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This review has gone through quite a number of changes since we first saw Addictive Drums at the 2009 Winter NAMM show. Originally a review for version 1.0, it was rewritten when 1.1 came out, and then revised two more times to cover the current version 1.5.1 before finally publishing it. We applaud XLN Audio’s commitment to improving what was already a great product, and it is the only time we know of that a new version of a product was published faster than our review! Now on to the review…
One of the greatest challenges facing musicians recording in project studios is capturing great drum sounds. And while drum machines have come along way since their early ‘80s Roland and Linn beginnings, the last several years have seen the release of very impressive virtual drummer products for computer-based studios. Never before has it been so easy to create professional sounding, studio-quality drum tracks without a live drummer, and in many cases, you don’t even need to know anything about programming drum patterns!
XLN Audio’s Addictive Drums is one of the impressive virtual drummer plug-ins we’re talking about. With a relatively small hard drive footprint and compatibility with multiple popular recording platforms, Addictive Drums delivers great sounding drums, all with easily editable characteristics and effects. Version 1.5.1 introduces a number of new features, including direct compatibility with electronic drum kits, general MIDI compatibility, and highly editable sounds. Further, the introduction of MIDIpaks and ADPaks allows the user to not only add more patterns, but also entirely new sampled drum kits as well.XLN Audio has a winner!
Addictive Drums is designed to provide a complete drum production studio. It ships with three drum kits and can be expanded via optional expansion packs such as the new Retro Addictive Drums pack.
All sampled drum and cymbal sounds are recorded at a very high quality. To quote the AD website:
“All sounds in AD are recorded, edited and mixed at 24 bit/96 kHz. They are then converted to our own format, which is 44.1 kHz and uses variable bit depth; this is very effective on percussive sounds. Our compression algorithm is virtually lossless, and the signal to noise ratio is around 140db, equivalent of 24-bit resolution.”
To our ears, the sounds across the board were very excellent (but more on that in the Sound section). The kits include:
Individual drums within each kit are editable, and there are controls for:
Shaping the basic sound has grown to become quite robust in this iteration of AD.
Individual drum editing is straightforward, and within the section of what AD calls the Sample Player, there are several graphical displays. For example, Kitpiece Settings allows you to adjust levels of the “kitpiece” in overhead and room microphones; Pitch and Pitch Envelope allow adjustment of the pitch of an individual drum; Volume Envelope allows attack and decay times to be altered for a harder or softer feel; and Frequency Filter is an adjustable filter that enables tailored low and high pass filtering (i.e., for cutting the low end on hi-hats). This means you can do everything from slight tweaking to major reconstruction of the drum sounds.
Addictive Drums also includes effects for each channel. These include:
All in all, you get two mixer channels, fifty-two insert effects, and two reverbs at your disposal. Not bad!
For those who don’t want to tweak sounds right away, Addictive Drums also includes over 3,000 MIDI files in many different styles: pop, rock, funk, disco, and progressive (for those drummers with three feet and five bass drum pedals). The built-in browser lets you search by keyword (i.e. ride, metal), or sort by Category, BPM, or Time Signature.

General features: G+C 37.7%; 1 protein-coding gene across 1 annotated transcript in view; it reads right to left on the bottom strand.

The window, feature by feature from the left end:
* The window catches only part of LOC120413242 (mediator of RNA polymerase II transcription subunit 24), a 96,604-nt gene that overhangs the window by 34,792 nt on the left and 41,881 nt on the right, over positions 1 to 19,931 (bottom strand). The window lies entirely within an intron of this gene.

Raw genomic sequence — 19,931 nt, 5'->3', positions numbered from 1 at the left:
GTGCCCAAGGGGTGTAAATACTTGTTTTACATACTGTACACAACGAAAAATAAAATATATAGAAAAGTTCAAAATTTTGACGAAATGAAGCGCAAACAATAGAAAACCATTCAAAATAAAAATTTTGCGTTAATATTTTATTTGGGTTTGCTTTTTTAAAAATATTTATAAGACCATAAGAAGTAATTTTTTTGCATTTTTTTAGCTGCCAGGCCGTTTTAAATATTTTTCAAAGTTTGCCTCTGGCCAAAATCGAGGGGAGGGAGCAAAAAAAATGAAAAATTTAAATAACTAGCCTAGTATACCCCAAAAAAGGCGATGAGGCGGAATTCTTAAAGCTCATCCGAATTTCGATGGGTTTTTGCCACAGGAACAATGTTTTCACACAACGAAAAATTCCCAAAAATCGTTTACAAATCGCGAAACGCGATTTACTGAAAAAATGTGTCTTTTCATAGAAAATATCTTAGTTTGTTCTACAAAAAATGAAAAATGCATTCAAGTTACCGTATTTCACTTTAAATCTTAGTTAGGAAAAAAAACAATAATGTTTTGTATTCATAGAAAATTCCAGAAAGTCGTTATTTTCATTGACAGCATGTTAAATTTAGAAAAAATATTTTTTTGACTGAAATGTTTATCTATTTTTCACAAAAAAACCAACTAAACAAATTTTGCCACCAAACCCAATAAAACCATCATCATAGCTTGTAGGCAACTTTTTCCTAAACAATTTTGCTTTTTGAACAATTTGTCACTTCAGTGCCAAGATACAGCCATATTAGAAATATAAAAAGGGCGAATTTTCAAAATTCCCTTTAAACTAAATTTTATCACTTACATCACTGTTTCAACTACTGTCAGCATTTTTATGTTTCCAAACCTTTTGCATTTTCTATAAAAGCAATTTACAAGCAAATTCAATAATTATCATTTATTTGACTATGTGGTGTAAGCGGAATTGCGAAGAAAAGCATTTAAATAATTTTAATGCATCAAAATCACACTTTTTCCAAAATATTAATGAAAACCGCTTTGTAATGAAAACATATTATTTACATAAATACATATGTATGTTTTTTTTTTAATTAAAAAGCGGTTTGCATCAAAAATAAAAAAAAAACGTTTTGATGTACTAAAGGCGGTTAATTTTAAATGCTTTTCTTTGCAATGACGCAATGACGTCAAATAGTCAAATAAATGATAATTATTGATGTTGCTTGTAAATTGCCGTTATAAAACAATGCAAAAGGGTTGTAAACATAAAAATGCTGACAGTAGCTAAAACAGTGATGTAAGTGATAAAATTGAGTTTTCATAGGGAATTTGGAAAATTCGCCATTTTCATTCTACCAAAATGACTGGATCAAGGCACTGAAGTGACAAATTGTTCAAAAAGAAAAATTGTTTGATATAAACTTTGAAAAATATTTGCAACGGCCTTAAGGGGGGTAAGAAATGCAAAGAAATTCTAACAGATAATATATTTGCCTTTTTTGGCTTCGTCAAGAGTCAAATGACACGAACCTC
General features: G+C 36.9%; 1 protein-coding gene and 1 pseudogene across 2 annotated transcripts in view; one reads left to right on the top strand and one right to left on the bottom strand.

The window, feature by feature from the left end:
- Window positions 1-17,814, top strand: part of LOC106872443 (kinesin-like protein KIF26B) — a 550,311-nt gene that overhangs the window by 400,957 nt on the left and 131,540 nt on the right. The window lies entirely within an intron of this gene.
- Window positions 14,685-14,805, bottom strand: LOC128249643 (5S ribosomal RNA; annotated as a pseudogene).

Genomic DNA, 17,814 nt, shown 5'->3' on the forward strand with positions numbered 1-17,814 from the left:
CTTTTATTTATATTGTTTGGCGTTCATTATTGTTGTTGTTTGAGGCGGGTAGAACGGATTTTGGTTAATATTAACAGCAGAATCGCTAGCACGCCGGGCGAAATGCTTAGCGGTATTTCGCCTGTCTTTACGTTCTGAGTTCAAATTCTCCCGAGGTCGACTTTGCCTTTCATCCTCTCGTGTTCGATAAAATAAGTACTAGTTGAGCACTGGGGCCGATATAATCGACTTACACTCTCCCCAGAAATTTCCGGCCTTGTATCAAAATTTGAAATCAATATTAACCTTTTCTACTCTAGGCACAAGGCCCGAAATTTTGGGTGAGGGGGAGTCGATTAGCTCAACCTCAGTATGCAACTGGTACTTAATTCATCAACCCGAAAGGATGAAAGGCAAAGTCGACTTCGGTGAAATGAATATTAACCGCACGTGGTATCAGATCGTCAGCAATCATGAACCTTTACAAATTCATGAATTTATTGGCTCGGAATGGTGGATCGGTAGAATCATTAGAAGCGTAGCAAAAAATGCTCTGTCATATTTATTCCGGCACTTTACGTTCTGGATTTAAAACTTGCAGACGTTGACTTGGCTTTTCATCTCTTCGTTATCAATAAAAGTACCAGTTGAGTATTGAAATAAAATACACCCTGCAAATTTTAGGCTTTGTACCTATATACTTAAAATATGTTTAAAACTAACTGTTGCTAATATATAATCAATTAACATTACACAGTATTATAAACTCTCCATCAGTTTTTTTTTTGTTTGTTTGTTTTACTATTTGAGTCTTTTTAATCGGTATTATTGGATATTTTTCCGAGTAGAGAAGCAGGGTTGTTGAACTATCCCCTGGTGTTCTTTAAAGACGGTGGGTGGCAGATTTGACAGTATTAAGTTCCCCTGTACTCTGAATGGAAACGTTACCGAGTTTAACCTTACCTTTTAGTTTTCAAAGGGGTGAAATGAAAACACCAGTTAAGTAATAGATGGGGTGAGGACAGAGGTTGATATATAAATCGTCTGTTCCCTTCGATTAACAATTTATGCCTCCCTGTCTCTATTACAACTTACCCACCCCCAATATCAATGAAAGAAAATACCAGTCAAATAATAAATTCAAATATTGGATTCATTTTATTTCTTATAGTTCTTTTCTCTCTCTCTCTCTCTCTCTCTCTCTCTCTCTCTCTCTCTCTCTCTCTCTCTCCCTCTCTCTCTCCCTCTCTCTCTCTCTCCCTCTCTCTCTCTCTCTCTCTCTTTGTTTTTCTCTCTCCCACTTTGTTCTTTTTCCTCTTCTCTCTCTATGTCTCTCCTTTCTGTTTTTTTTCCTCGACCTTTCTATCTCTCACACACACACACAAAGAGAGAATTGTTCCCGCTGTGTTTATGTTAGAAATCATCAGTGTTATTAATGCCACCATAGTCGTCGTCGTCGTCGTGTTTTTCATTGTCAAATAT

You can add the files you like to Addictive Drums's Favorite list, or drag them right into your host's arrangement window (more on this later). Since Addictive Drums is a multi-out plug-in, every channel in the Addictive Drums mixer can be routed to a separate output if required. There are also settings for “machine,” “’70s kit,” “vintage years,” “live on stage,” and “chemical house” to get up and running quickly.
One other innovative feature: cymbal choking! Addictive Drums has a system for creating realistic cymbal chokes. On your MIDI controller, you hit the cymbal on one key and choke it with another. Addictive Drums calculates the volume on the cymbal at that particular time, and plays a choke sample that fits. All choke samples are multilayered and have alternating samples. In most cases, this effect is quite realistic.
Addictive Drums is available for Mac OS X and Windows, and supports VST, RTAS and Audio Units plug-in formats. Installation is from a single DVD, taking up only three GB of hard drive space, and authorization is via a serial number registered on XLN Audio's website. Three cheers for “No dongle!”
Before installing Addictive Drums on our current system, we originally installed version 1.1 on an old Apple Power Macintosh G4 dual 1.42 GHz with 2GB RAM running Pro Tools LE 7.3 as a host. Installation was a breeze, and Addictive Drums proved to be very CPU-friendly. We didn’t experience any problems despite this system being less capable than the recommended system requirements.
Our current system, however, is a much more robust 2.8 Ghz dual quad core Mac Pro with 4GB memory running Pro Tools LE 7.4.2. Again, installation was a breeze and problem free.
Addictive Drums was very easy to use. All we had to do was create an instrument track in Pro Tools LE, select Addictive Drums, and off we went! Addictive Drums includes a PDF describing how to set it up on just about every platform, which is a nice touch for those who need a little help getting things set up.
There are four main pages to the interface, which are accessible via buttons at the top right of the screen, labeled Kit, Edit, FX, and Beats. The Kit window is where you assemble drum kits from the individual drums that have been sampled by XLN Audio. You have up to twelve “slots” to fill, each of which represents a different object within the kit. As shown in the first image above, the drum kit is displayed in the top half of the interface while the mixer/sliders are shown below.
Switching to the Edit page allows you to make detailed changes to the sound of any individual drum. Processing available in the Edit page includes all the insert effects, but there are also two global reverb generators, which have a separate editing window.
The FX page (above) graphically shows reverb characteristics, and allows mixing of effects, as well as the choice of pre and post mastering inserts, a helpful feature.
The fourth page, Beats, is a file browser that allows you to search and audition a library of over 3,000 MIDI grooves. When you've found one you like, you can simply drag and drop it into your host sequencer.
The left side of the Beats screen lists the pre-made MIDI loops. Everything in the browser is named with useful information such as tempo, length in bars, musical style, and time signature. Most of the MIDI patterns consist of a basic Beat or Groove but if you want to explore related beat variations, you can click on the white arrow to their left.